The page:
Thursday, April 20, 2017 by Frances Bloomfield
Instead of moving forward, researchers are looking to the past for solutions to the antibiotic crisis. The “Ancientbiotics” team is a group of scientists from different universities and countries unified by the belief that medieval medical history holds the key to beating drug-resistant superbugs. “To that end, we are compiling a database of medieval medical recipes. By revealing patterns in medieval medical practice, our database could inform future laboratory research into the materials used to treat infection in the past,” states Erin Connelly, an expert in medieval medicine from the University of Pennsylvania in an article in DailyMail.co.uk.
Among the discoveries Connelly and her team made was a 1,000-year old eyesalve recipe against sties. The pilot study, published by the American Society of Microbiology in 2015, discussed Bald’s eyesalve from “Bald’s Leechbook”, an Old English medical text. The recipe called for wine, garlic, an Allium plant and ox gall (bile from the stomach of a cow) to be mixed and left to stand in a brass vessel for nine nights. Connelly and her team found that Bald’s eyesalve was a powerful antistaphylococcal agent. In particular, they learned that it was highly effective against Methicillin-resistant Staphylococcus aureus (MRSA), a superbug responsible for a wide array of chronic infections, and one resistant to many modem antibiotics. (Related: Ancient onion and garlic medicinal recipe cures drug-resistant superbug infections)
A similar breakthrough was made by chemist Tu Youyou, recipient of the 2015 Nobel Peace Prize in Physiology or Medicine. Youyou was awarded for her discovery of a new malaria therapy after going through over 2,000 recipes from ancient Chinese texts on herbal medicine. The chemist found the answer in a hundreds-year-old text, “The Manual of Clinical Practice and Emergency Remedies” by Ge Hong from the East Jin Dynasty. Ge Hong prescribes sweet wormwood (Artemisia annua) as a treatment for malaria. Youyou and her team were eventually able to isolate the compound that attacks malaria-causing parasites—a compound that has since become a vital tool in the battle against malaria in Asia and Africa.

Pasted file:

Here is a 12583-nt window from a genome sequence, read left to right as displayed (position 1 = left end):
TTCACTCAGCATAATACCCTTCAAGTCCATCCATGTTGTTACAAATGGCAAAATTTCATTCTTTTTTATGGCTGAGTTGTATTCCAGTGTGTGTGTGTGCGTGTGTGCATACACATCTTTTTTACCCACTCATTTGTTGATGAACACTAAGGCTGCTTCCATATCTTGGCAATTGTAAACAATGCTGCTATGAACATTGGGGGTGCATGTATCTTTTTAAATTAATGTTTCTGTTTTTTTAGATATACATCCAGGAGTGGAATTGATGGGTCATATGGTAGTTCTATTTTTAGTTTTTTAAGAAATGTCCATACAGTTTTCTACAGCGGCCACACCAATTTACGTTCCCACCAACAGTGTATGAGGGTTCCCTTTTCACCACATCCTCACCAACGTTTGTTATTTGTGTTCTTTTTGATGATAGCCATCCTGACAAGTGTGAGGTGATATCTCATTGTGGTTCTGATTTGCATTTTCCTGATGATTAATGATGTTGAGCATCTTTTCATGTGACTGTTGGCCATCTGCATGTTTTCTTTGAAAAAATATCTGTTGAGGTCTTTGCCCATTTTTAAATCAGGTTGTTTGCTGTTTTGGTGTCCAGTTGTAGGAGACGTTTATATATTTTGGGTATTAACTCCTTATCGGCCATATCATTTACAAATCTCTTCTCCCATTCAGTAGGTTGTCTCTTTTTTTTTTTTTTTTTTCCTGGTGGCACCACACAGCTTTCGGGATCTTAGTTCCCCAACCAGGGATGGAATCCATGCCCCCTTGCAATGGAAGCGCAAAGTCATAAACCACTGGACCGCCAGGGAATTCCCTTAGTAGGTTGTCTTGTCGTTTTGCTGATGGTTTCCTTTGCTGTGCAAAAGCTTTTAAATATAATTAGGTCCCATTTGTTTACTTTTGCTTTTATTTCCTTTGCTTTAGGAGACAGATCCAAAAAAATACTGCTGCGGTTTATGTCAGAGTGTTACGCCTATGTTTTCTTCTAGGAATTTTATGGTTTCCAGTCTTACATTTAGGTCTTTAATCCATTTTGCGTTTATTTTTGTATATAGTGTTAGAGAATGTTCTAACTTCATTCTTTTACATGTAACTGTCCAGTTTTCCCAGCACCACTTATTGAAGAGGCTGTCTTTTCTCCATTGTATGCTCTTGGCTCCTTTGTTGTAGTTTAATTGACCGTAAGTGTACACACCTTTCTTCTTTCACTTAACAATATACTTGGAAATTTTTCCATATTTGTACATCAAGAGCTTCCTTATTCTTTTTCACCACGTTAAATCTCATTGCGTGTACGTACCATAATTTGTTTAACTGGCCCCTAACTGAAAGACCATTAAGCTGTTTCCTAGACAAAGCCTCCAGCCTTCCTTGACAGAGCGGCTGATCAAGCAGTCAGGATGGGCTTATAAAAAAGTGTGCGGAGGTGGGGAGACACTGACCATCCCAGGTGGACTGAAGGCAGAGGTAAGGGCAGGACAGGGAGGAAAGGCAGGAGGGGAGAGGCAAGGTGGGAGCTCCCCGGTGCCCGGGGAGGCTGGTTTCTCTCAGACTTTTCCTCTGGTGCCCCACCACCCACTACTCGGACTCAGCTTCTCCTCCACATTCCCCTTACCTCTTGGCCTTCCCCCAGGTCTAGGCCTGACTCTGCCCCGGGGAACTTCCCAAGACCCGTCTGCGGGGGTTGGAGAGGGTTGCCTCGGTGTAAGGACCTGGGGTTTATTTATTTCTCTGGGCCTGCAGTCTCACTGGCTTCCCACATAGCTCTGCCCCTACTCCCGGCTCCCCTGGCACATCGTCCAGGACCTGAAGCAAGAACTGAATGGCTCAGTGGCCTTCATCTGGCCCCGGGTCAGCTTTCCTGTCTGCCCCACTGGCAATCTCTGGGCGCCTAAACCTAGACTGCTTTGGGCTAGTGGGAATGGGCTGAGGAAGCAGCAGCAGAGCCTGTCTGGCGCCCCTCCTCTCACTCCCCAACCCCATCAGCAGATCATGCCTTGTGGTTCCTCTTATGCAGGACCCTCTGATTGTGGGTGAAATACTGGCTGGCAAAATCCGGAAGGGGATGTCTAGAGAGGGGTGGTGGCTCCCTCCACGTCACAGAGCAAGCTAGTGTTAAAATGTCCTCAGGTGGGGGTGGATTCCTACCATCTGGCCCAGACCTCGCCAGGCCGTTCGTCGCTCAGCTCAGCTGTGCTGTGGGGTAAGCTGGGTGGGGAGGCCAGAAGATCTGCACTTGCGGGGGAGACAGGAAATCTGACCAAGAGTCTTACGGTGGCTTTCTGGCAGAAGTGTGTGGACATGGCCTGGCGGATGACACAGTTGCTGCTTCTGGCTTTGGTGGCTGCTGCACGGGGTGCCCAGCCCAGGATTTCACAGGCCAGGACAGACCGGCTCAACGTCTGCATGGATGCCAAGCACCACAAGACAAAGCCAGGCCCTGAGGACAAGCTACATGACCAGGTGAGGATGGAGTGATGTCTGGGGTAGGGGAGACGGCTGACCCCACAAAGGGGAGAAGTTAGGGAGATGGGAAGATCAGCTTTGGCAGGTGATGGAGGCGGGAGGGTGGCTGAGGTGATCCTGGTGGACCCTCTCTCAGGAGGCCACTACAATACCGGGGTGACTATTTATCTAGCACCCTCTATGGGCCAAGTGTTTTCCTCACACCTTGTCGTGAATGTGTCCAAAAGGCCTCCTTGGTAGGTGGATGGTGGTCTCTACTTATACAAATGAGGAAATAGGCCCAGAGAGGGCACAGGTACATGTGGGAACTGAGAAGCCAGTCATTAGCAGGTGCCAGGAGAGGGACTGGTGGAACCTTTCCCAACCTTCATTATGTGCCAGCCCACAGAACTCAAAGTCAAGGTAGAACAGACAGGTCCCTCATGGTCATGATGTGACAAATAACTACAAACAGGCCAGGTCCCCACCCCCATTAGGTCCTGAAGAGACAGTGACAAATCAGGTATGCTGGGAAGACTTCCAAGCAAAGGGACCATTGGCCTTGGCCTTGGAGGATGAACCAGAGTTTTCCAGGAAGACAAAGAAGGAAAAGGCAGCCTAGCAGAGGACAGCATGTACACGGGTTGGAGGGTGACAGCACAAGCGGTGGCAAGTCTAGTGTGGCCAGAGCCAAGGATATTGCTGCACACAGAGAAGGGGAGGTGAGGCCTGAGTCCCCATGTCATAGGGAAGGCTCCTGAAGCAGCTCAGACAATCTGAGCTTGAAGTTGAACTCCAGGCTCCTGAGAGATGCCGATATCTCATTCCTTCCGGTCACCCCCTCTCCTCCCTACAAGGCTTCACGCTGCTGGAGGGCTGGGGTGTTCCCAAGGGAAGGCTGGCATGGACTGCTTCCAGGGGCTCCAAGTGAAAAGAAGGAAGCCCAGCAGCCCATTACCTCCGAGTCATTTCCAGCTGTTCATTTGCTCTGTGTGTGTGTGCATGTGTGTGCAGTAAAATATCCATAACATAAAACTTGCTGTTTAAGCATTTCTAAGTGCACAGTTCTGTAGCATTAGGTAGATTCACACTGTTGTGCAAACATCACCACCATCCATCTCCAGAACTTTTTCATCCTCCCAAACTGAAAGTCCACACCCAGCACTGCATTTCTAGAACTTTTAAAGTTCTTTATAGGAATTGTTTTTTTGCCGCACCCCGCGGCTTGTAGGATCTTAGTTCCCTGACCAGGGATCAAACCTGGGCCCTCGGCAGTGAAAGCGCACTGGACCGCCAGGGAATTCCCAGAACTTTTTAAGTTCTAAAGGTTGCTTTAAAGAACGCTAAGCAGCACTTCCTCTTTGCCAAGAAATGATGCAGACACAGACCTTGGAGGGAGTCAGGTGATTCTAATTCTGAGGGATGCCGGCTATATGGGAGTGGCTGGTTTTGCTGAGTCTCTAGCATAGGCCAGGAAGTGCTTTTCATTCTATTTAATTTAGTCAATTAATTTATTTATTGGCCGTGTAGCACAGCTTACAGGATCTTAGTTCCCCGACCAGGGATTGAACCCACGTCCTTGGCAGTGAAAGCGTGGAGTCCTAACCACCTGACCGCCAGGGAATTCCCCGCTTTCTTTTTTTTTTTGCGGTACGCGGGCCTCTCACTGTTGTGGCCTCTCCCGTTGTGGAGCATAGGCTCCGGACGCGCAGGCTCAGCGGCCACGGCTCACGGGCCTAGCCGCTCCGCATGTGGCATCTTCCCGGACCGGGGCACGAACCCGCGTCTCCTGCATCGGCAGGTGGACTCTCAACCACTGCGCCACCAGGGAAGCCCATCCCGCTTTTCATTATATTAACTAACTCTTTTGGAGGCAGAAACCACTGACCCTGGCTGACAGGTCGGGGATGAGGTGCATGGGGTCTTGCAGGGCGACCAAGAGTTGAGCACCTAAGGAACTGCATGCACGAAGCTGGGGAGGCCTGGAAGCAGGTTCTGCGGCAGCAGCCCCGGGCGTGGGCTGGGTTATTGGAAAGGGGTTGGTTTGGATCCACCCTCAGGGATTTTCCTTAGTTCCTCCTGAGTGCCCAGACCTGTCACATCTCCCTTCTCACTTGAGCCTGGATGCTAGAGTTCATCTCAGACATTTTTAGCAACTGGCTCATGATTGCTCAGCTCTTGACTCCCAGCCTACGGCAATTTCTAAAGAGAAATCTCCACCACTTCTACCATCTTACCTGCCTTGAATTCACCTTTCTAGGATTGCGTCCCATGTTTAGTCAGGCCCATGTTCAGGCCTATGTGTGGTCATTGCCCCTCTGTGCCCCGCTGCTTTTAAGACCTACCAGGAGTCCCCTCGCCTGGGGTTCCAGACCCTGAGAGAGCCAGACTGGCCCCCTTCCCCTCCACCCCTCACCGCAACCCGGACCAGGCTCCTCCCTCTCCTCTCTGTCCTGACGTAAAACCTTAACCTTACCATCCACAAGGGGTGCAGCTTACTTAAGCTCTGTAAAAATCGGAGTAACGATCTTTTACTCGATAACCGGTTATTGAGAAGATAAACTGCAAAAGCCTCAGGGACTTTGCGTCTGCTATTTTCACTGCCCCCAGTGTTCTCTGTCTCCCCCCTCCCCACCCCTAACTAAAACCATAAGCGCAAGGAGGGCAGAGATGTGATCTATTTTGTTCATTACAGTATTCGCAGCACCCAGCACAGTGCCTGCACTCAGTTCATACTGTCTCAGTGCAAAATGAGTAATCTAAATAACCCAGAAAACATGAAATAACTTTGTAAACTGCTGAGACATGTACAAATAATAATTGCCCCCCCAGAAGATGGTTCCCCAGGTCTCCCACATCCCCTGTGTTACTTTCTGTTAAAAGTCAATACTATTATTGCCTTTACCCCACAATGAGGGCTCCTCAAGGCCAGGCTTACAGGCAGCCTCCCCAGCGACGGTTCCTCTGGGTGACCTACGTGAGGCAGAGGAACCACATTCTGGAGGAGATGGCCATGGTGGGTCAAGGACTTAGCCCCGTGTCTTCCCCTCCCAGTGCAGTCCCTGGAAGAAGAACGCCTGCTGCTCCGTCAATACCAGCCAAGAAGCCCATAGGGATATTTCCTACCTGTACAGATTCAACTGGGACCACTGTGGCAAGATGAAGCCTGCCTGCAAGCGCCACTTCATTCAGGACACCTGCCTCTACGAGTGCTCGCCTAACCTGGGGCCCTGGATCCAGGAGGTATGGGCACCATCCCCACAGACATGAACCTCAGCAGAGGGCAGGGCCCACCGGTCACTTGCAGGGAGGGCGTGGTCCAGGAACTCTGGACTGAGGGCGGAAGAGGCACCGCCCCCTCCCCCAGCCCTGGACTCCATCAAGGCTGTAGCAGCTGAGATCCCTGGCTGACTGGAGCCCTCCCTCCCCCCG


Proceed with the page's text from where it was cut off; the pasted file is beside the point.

“Is another ‘silver bullet’ for microbial infection hidden within medieval European medical literature?” asks Connelly.
Currently, Connelly and her team are working on a 15-century medical text, “Lylye of Medicynes.” A Middle English translation of the Latin “Lilium medicinae”, the text is a translation of the work of a noteworthy medieval physician by the name of Bernard of Gordon. The “Lilium medicinae” was first completed in 1305 then translated and printed continuously well into the late 17th century. According to Connelly, the text contains a “wealth of medical recipes” easily numbering at 360 recipes with thousands of ingredients.
“Further research may show that some medieval medicines were more than placebos or palliative aids, but actual ‘ancientbiotics’ used long before the modern science of infection control,” states Connelly. “Our work suggests that there could be a methodology behind the medicines of medieval practitioners, informed by a long tradition of observation and experimentation.”
More tests and studies are being carried out. Connelly is still uncertain of what makes the eyesalve so effective. However, she is positive that archaic European medicine is ripe with untapped clinical potential. The medieval medical database Connelly and her team are working on is proof of the richness in pre-modern history.
Connelly makes special note of the standstill in the “drug discovery pipeline”, of how current antibiotics are losing their efficacy against microbes. “An estimated 700,000 people around the world die annually from drug-resistant infections. If the situation does not change, it is estimated that such infections will kill 10 million people per year by 2050,” Connelly warns.